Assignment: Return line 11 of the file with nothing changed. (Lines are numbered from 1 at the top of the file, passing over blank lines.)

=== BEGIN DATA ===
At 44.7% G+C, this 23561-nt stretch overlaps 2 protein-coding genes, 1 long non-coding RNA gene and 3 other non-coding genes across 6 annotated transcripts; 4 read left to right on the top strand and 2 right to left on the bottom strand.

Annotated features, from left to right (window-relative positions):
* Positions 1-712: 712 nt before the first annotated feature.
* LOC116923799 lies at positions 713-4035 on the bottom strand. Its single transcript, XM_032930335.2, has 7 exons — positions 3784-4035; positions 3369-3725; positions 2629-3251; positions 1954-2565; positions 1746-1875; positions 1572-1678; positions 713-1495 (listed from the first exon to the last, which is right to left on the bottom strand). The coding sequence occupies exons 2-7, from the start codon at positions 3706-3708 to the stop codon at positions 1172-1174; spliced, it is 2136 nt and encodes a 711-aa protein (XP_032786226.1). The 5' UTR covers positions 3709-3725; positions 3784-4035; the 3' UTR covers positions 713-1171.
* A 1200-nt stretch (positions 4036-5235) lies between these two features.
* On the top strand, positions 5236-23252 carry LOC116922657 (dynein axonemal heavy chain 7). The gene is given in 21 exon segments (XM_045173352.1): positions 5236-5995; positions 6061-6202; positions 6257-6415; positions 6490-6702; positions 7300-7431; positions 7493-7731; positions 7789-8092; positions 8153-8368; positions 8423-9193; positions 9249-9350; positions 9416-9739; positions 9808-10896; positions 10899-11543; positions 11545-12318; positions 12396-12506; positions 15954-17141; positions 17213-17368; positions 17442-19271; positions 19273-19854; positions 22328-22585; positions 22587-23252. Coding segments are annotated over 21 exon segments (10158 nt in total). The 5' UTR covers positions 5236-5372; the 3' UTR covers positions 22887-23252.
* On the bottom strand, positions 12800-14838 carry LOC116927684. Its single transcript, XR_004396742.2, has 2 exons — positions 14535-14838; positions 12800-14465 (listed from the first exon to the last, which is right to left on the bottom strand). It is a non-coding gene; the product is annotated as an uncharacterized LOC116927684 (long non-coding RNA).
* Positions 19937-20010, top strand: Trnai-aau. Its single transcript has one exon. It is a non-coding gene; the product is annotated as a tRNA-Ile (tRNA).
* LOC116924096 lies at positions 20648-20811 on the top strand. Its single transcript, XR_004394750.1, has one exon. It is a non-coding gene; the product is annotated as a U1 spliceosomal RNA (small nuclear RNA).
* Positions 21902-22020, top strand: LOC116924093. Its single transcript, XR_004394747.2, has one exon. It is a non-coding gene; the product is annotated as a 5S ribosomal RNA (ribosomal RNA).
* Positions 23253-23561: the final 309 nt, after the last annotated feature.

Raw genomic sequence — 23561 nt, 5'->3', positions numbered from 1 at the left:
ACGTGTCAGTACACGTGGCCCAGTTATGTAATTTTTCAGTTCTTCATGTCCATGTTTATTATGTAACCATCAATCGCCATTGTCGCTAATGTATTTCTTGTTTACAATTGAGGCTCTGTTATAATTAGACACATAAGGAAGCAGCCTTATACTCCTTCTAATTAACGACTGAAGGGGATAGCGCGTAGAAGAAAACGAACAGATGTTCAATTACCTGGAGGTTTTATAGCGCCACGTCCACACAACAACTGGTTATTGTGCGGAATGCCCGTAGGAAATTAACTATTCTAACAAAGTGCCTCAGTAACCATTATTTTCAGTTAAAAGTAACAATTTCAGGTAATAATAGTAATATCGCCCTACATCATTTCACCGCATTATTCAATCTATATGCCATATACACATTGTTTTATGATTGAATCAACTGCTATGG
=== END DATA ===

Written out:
* Positions 23253-23561: the final 309 nt, after the last annotated feature.